Political advertisers will also need to register with Facebook by “confirming their identity and location.”
Facebook on Thursday will start labeling political and issue ads on the social network — a move intended to keep foreign governments from buying ads that might influence U.S. voters.
Fulfilling a promise it made last year, Facebook is rolling out a new election ad dashboard, which will allow users to see who paid for a political ad and demographic info for people who saw it. Political advertisers will also need to register with Facebook by “confirming their identity and location” with the company.
The changes are meant to prevent another situation like the one Facebook faced during the 2016 U.S. presidential election, in which a troll army with ties to the Kremlin created fake posts and bought ads in an effort to sow discord. Russia’s disinformation campaign reached as many as 146 million people across Facebook and Instagram.
Facebook didn’t verify political advertisers during that election cycle, which allowed anonymous troll accounts to buy ads intended to divide voters by promoting or condemning sensitive political issues, such as gun control. Facebook hopes that verifying advertisers and giving users a chance to see who paid for what ad will keep that from happening again.
The major issue still facing the company, though, is how it will identify issue ads that don’t necessarily endorse a specific candidate but that touch on a wide range of political themes, such as civil rights, immigration, the environment and the military. A lot of the ads purchased by the Internet Research Agency, the Russian troll farm, were ads focused on divisive issues, not specific candidates.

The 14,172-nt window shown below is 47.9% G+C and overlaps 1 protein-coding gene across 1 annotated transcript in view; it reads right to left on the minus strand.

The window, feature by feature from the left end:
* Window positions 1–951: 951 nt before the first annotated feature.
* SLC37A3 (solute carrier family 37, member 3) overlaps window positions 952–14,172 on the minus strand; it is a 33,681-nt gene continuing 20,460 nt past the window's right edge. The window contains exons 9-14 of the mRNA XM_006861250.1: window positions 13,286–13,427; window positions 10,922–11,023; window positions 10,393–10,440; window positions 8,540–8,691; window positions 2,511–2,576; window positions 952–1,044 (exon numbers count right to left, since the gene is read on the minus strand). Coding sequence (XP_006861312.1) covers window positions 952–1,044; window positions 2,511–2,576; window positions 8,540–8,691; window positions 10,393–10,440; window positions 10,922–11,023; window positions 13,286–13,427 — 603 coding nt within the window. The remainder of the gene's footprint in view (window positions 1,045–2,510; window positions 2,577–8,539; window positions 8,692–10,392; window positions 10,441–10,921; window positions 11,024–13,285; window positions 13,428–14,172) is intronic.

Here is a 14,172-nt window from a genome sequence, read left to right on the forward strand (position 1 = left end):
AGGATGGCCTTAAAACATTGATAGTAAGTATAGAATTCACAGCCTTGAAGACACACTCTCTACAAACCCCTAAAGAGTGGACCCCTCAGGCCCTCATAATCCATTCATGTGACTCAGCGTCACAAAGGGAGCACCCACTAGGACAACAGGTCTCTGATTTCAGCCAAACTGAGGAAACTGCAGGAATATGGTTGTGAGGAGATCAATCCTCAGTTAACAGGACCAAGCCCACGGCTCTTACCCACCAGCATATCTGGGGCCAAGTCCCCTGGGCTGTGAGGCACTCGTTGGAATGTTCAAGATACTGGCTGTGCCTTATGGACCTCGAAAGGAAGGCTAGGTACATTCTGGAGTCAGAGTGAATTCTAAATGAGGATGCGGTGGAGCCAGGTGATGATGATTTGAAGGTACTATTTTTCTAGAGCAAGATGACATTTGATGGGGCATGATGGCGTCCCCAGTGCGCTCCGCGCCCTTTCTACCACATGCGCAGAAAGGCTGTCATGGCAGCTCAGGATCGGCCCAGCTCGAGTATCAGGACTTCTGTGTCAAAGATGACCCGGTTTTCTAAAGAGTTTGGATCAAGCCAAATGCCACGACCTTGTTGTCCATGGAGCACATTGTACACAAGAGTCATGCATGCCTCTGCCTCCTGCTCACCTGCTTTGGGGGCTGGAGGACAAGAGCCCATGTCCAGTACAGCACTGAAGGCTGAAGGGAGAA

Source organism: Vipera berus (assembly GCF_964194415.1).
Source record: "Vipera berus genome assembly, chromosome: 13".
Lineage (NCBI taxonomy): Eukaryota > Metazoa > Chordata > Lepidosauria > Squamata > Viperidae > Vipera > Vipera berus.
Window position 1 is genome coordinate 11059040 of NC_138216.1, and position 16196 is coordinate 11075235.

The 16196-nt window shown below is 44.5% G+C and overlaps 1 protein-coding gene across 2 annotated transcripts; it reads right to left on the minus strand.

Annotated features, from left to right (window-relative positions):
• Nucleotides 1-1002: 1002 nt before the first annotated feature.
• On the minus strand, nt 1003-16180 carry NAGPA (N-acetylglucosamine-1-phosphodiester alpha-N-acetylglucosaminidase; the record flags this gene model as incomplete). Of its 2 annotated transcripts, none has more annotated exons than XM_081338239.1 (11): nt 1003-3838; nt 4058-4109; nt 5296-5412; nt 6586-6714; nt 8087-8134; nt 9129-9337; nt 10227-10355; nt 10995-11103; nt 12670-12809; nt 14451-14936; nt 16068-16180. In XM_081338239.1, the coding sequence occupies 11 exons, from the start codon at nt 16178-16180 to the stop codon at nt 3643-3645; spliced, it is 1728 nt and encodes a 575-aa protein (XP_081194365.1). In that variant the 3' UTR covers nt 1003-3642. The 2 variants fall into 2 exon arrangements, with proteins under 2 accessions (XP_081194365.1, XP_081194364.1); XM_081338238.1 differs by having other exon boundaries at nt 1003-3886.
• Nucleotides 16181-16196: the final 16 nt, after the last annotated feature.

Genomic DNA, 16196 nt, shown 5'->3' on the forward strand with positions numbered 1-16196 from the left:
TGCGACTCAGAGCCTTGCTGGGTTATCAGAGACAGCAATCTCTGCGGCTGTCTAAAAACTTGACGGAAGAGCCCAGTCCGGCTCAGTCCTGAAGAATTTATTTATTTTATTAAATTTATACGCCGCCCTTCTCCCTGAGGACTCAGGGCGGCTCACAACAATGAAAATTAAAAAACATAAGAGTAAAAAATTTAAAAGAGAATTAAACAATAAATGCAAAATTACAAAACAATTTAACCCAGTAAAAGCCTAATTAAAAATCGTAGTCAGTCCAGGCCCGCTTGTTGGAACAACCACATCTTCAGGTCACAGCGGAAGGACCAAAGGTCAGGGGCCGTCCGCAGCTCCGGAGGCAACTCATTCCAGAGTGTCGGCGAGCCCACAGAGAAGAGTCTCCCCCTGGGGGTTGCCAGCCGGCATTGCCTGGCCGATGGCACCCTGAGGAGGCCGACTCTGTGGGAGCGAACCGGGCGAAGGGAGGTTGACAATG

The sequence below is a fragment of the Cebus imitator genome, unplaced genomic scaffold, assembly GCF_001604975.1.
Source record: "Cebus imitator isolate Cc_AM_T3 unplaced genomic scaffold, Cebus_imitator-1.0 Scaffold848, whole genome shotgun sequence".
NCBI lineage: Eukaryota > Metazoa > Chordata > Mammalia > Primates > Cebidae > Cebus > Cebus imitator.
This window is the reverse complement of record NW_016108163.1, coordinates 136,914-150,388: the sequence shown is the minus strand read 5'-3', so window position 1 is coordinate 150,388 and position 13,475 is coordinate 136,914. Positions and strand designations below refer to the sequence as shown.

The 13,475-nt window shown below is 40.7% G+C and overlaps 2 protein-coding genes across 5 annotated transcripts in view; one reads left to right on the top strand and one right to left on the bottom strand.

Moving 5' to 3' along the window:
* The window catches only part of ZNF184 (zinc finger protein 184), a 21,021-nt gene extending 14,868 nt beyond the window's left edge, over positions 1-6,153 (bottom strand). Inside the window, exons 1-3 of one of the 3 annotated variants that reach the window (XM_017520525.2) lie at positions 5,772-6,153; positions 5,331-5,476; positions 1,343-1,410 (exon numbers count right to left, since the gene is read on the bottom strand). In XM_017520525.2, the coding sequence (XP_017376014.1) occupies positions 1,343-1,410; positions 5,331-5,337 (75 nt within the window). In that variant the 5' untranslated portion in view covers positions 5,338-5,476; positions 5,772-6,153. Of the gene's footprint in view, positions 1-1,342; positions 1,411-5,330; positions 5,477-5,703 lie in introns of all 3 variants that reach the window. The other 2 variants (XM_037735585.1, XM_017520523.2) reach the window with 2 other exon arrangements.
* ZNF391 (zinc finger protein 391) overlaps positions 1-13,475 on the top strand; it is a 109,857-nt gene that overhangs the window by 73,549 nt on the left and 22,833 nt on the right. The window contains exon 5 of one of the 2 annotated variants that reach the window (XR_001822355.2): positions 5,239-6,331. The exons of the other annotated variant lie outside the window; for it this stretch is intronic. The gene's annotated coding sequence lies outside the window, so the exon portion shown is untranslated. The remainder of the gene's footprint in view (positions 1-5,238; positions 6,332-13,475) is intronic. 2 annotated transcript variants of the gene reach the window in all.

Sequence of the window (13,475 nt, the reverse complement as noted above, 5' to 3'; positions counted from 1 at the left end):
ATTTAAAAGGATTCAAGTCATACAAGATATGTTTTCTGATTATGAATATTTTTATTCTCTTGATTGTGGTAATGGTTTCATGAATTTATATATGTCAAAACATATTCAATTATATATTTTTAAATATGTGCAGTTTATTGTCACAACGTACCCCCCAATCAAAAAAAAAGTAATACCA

Facebook is aware of the challenge. “Deciding what is or is not a political issue is inherently controversial, and not everyone will agree with our approach,” the company wrote in a blog post.
To figure out what issues to look for, Facebook worked with an outside organization called the Comparative Agendas Project. The organization measures “trends in policy-making” globally; it helped Facebook come up with a list of 20 issues to monitor for, including topics like abortion, guns, taxes and civil rights.
Facebook says it will then “check both the images and text in an ad, and who is being targeted” to determine if it should be defined as a political ad.
“We won’t always get it right,” Facebook wrote in a blog post. “We know we’ll miss some ads and in other cases we’ll identify some we shouldn’t. We’ll keep working on the process and improve as we go.”
Users who come across a political ad that hasn’t been labeled can report it to Facebook, which will review the ads with humans and algorithms, said Rob Leathern, director of product for Facebook’s ads team. Advertisers that fail to register with Facebook and get caught running a political ad will be restricted from running more political ads until they do register with the company.
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